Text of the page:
Five minutes in to The Pinkprint, Nicki Minaj has already alluded to her broken romance, the murder of a cousin, and abortion. It’s a bold move for the rapper who broke through the pop mainstream thanks to songs like the bright-pink “Super Bass” and the neon “Starships.” But it’s also the kind of move that offers you help getting back on your feet — after it punches you in the gut. She ends the opening track, “All Things Go,” with a cinematic flourish. In a manner both menacing and elegant, as only Minaj can accomplish, she delivers: “Gee, we did it. Let’s leave this imprint. Just finished writing — this is The Pinkprint.”
Minaj is not looking for anyone’s pity on her latest album. Neither is Sia, who spends the majority of her beautifully honest 1000 Forms of Fear outlining her struggles with alcoholism and adjusting to fame.
Taylor Swift celebrates her romantic tragedies on 1989, even singing, “Heartbreak is the national anthem, we sing it proudly” on the bonus track “New Romantics.” Lana Del Rey wears her sorrow like a well-tailored garment, turning the Sad Girl into a haute couture aesthetic on the nostalgic Ultraviolence. 2014 was a landmark year for sadness, as it finally transcended melancholy and became an assertion of one’s control over oneself.
On all of these albums, the artists deliver their stories in ways that are pointed, authoritative, and powerful. They don’t hold back in the process, making us adjust to the level of brutal honesty they toss our way. This comes on the heels of Beyoncé’s landmark self-titled release, dropped at the end of 2013, wherein we were exposed to a side of a pop star we had never seen before, Bey having been previously known (and criticized) for glossy tunes that barely cracked the surface of her actual life. Yet with that surreptitiously released album, one of the world’s biggest and most private celebrities laid her life bare for everyone to see, expressing the pain of a youth spent in beauty pageants and the struggles and triumphs of sex and marriage, and delivering an evocative response to the miscarriage she had before giving birth to her daughter, Blue. This year, on the album’s deluxe edition, Beyoncé stuck with the theme of openness with the song “Ring Off,” which details her parents’ divorce from the perspective of her mother over a shimmering and optimistic beat.
In some cases, the results of the great migration to comfortable sadness were ABBA-esque. Swift’s 1989 is primarily cheery; the tale of a directionless romance on “Out of the Woods” is accompanied by pounding drums, while a feud with another female singer is given the singalong-friendly arena-pop treatment on “Bad Blood.” Sia’s “Chandelier” is the story of alcoholism and party-girl fatigue, a much darker lyrical ambit than the massive delivery and infectious video led many to believe.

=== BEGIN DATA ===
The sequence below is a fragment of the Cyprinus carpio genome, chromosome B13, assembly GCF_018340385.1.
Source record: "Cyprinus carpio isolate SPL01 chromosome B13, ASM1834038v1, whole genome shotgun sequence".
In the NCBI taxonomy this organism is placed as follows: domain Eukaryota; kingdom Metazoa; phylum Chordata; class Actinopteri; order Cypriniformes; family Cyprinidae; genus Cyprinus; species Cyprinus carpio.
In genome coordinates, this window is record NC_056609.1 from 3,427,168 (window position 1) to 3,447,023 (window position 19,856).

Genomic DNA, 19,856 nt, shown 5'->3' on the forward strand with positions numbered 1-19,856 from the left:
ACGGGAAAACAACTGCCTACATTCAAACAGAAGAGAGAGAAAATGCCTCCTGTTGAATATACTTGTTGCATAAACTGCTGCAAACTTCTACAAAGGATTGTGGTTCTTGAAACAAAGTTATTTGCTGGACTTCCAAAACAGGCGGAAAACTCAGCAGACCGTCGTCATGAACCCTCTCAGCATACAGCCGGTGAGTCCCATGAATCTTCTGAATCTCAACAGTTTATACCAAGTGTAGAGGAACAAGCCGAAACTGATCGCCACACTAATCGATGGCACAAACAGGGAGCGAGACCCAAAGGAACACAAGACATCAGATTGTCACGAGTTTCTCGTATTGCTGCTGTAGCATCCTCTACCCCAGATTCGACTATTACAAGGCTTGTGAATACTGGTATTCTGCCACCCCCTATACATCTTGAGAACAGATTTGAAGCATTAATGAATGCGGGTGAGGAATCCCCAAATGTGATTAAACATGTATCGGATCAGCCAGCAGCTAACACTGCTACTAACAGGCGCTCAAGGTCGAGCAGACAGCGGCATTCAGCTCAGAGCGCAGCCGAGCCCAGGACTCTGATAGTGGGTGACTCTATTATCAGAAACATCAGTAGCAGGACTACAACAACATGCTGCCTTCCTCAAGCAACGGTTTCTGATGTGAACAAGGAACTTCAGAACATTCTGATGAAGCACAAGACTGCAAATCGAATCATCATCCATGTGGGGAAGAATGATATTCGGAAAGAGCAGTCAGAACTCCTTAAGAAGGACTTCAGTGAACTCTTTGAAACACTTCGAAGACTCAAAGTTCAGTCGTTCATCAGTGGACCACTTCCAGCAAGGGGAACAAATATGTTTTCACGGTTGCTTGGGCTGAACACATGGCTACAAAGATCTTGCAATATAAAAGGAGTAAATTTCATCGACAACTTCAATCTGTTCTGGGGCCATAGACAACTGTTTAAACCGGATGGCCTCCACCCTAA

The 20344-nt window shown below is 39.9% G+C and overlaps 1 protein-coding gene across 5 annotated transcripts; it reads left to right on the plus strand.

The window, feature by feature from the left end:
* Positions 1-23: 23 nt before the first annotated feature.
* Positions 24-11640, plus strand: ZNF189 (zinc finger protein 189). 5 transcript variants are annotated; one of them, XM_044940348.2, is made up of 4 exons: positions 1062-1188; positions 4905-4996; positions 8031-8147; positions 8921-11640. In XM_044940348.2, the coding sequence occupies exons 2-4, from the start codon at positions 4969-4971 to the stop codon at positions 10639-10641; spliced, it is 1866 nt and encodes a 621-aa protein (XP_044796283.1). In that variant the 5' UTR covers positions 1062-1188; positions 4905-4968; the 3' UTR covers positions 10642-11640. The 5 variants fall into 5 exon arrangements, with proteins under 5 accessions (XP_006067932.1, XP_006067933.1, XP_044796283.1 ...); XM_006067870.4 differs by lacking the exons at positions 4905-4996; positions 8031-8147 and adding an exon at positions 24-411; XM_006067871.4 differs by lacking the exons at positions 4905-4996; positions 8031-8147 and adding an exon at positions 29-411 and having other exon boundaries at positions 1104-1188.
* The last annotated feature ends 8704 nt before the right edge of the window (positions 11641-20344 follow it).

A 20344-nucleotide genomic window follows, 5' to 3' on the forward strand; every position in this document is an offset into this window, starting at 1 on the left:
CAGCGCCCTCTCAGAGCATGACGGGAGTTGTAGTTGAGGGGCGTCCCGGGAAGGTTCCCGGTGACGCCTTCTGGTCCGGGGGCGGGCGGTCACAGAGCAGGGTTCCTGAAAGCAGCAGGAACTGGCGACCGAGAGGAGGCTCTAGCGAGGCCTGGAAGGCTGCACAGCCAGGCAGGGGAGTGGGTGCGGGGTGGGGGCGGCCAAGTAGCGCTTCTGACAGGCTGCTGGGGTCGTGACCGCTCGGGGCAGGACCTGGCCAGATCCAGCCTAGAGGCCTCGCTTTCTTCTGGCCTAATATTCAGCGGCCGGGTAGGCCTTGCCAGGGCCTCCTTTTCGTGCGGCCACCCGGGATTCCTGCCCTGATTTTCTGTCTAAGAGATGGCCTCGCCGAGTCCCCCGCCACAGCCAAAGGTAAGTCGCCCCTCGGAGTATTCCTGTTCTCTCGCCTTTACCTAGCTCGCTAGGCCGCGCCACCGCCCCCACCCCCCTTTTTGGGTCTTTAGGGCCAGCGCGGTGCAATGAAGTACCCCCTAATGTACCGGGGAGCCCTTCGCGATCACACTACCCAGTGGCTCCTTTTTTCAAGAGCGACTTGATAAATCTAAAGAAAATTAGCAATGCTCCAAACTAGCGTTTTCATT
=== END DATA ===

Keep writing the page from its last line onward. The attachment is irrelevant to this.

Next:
On the other hand, Minaj’s Pinkprint finds the art in balance. The sad tracks are sad and pull you down — but not too far, given the often blunt and factual delivery of her relationship’s hard truths. “Bed of Lies” and “Pills N Potions” hint at betrayal and drug overdoses with no smudging of the mood and reaction those topics often elicit. Rather than cushioning them with love songs and optimism, she delivers different kinds of facts. On “Get on Your Knees,” Minaj asserts herself sexually, while she does so professionally on “Want Some More.” Heartbreak is not her national anthem; instead, it serves as a stepping-stone to appreciating a variety of personal successes.
To be a Sad Girl hasn’t always been as conducive to developing confidence as Minaj, Swift, and Sia have made it. There’s a history of women and strong expressions of feeling being diagnosed as hysteria or, more recently, being deemed a form of bad taste within pop culture. To dive into those deeply morose moments of life’s failures and pains, and to do so as a woman, had been compartmentalized by pop in the category of cheesy or even cloying. There’s an entire book (Carl Wilson’s Let’s Talk About Love) devoted to dissecting what makes people hate the tear-jerking nature of Céline Dion. Respect for sad girls arrives when the delivery is more intimate, like on Janis Ian’s heartbreaking “At Seventeen” or Joni Mitchell’s Blue.
This was the year the girls either delivered their feelings loudly or made us simmer in them, no matter how brutal it felt to have those emotions reflected back at us, as singer-songwriter Sharon Van Etten did on her release Are We There. It was a year to be heard and to strip themselves of all emotional inhibitions. It was a year for uncomfortable honesty and the shifting of narratives, as Swift allows herself to do on “Blank Space,” poking fun at — and, remarkably, owning — every misconception of her. And it worked: Women ruled every chart this year with ease, dominating sales and airplay and showing that sadness may be our most valuable currency.
Like 2014, those moments and feelings of deep heartache, inferiority, pain, despair, and failure will pass. The feelings themselves are probably distant memories for the women performing that pain, their albums serving as the remaining scar. As Minaj sings, as she begins to let her life’s open wounds heal: All things go, all things go.
2014 Pazz & Jop Essays Index
• A First-Rate Year for Second Acts
• Black Lives Matter
• The Comfort in Being Sad
• Pop’s Not-So-Secret Weapon
• Pazz & Jop 2014: The Critics’ Best Comments
• Tabulation Notes by Pazz & Jop Ballot Master Glenn McDonald
This article from the Village Voice Archive was posted on January 13, 2015
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